FOR THE FIRST TIME IN MY LIFE, I FELT NO SENSE OF JOY AT ALL.
To say that my mind was in pieces wouldn’t have been too far from reality.
The combination of stopping work, being afraid to leave home for days on end, and not talking to anyone left me feeling like my life had fallen apart.
Yet in my despair and struggle to see how I’d make it out of this, my instinct led me to look to God. In that pit, when I couldn’t see anything but felt only debilitating anxiety, all I could do was hold on to Christ.
In fact, that’s all I could muster between the depressive and anxious moments!
STEPS ON THE ROAD TO RECOVERY
I only began on my road to recovery when I fixed my sight on God and His words.
The first step was praying for courage to step out of my home to seek professional help. A lot was unpacked during my counselling sessions. I’ve since learned coping techniques to deal with a panic attack and ways to manage my triggers so I can still run my business. The biggest takeaways were learning to be more aware of my own needs and setting firm boundaries, especially with my loved ones.
The next step was praying for wisdom and open channels to have that uncomfortable talk about my condition with my family. I praise God that open communication proved to be possible, and they eventually understood that going to a counsellor would help me and shouldn’t be stigmatised.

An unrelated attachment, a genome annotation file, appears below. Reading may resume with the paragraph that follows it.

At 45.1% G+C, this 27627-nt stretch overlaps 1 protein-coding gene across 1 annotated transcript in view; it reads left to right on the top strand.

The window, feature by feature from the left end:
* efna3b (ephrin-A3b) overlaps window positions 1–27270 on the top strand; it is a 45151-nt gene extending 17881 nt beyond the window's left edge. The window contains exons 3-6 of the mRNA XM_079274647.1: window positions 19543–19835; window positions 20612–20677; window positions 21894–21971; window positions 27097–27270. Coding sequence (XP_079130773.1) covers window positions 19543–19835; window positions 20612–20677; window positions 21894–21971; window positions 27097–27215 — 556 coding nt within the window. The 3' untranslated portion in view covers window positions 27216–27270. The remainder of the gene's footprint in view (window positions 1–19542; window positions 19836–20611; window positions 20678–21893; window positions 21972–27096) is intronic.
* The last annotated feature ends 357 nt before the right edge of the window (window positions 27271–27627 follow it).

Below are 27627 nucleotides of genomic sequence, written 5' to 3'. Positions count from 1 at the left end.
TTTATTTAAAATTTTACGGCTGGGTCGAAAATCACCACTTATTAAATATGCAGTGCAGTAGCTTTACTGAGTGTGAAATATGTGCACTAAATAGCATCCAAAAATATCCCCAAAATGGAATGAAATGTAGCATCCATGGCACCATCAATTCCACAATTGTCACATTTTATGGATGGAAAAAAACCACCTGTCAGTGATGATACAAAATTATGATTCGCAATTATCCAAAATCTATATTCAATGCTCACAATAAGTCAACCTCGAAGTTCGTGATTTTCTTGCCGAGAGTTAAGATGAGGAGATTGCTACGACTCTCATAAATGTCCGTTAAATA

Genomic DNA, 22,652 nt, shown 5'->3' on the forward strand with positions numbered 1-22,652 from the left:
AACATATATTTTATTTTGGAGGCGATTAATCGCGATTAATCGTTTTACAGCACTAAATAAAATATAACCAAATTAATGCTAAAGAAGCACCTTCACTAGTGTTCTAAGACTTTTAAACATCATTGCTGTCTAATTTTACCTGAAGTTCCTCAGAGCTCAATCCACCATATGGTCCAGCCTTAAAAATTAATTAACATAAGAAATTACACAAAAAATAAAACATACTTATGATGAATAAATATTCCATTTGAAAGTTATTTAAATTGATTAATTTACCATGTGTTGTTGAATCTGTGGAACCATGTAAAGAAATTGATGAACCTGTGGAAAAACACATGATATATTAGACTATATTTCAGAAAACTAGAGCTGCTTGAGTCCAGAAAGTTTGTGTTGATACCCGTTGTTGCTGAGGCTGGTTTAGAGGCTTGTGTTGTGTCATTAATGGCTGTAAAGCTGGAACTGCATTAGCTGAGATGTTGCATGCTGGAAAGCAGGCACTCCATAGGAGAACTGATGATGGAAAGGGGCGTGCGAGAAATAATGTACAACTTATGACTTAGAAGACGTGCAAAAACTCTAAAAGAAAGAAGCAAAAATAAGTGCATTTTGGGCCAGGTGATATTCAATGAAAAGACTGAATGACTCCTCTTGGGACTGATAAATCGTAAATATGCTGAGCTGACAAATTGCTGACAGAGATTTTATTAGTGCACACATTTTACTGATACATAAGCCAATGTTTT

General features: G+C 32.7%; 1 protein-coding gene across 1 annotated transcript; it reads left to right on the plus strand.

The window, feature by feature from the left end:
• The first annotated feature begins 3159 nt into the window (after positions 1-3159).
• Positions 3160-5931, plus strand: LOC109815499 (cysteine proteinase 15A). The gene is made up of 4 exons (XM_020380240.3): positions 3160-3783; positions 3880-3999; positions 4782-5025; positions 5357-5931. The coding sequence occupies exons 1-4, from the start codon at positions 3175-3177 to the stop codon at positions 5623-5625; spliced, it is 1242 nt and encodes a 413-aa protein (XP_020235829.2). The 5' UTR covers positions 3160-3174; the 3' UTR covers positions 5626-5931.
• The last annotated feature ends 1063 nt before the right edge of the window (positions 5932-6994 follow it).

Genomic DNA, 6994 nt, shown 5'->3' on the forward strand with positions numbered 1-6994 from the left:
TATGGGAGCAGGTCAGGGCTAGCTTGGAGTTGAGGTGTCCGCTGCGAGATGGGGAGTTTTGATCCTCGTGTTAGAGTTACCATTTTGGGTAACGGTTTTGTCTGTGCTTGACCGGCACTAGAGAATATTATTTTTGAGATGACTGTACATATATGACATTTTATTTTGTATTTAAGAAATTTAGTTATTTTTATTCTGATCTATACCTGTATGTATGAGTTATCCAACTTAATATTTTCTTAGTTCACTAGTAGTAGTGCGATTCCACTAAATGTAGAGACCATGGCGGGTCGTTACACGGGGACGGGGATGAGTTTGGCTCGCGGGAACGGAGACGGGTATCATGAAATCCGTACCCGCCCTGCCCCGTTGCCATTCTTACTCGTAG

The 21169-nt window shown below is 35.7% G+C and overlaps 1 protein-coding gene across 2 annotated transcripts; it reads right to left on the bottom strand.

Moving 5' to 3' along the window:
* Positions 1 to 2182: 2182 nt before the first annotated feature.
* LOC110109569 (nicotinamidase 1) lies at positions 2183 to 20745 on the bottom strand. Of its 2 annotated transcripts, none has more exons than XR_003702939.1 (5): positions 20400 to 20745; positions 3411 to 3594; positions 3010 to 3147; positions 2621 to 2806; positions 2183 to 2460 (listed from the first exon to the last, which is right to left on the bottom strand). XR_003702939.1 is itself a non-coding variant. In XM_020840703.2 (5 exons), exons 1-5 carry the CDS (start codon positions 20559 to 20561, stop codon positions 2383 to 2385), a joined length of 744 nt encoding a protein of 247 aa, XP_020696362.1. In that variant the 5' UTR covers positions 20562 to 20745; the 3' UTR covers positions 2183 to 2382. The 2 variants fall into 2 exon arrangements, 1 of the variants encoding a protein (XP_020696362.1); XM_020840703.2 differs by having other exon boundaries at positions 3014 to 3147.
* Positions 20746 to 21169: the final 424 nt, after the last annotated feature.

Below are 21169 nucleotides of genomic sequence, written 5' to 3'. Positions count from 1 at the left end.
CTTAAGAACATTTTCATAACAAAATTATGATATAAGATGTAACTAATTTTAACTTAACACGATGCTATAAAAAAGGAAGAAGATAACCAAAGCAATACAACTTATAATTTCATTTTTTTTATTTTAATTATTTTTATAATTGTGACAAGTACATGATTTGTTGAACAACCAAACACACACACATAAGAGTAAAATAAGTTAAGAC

As I learned to cope with the frightful possibility of panic attacks, I slowly took my final step and turned back to calligraphy. All I wanted to do was go back to why I started calligraphy in the first place — to write out the lyrics to the worship songs I loved!
But my hand tremors didn’t make this easy.
After realising that the shakiness was here to stay, it dawned on me that just as God accepts me with my imperfections, so should I with my art. This revelation encouraged me to allow myself to focus on creating my calligraphy without the pressure of being perfect. The funny thing is that this led to an evolution of my calligraphic style.
IT MAY HAVE TAKEN BEING STRICKEN BY ANXIETY, BUT GOD HAS TAUGHT ME TO LOVE MYSELF AS HE DOES.
MY GOOD AND FAITHFUL GOD
I look back at the journey that God has taken me on and see that I now understand Him and my artistic self better.
Colossians 1:17 will always be dear to my heart: “He is before all things, and in Him all things hold together.” It’s a verse that has anchored me for years, serving as a reminder that God is the one who’s holding my world together.
It may have taken being stricken by anxiety, but God has taught me to love myself as He does — to allow myself to be imperfect and to move at my own pace.
I’ve experienced God’s providence in bringing the right people into my life — friends and family who don’t try to ‘fix’ me and who listen to what I need without questions. They don’t cause a fuss, and let me ride out each panic attack, just sitting with me or holding my hand.
I still marvel at how I’m able to run my calligraphy business and be out on my own today, because it was entirely impossible just two years ago. I’m able to speak candidly about my anxiety and sometimes even joke about it.
The bouts of anxiety still hit, the cold sweat, tremors, and breathlessness still happen. But God is always good and faithful.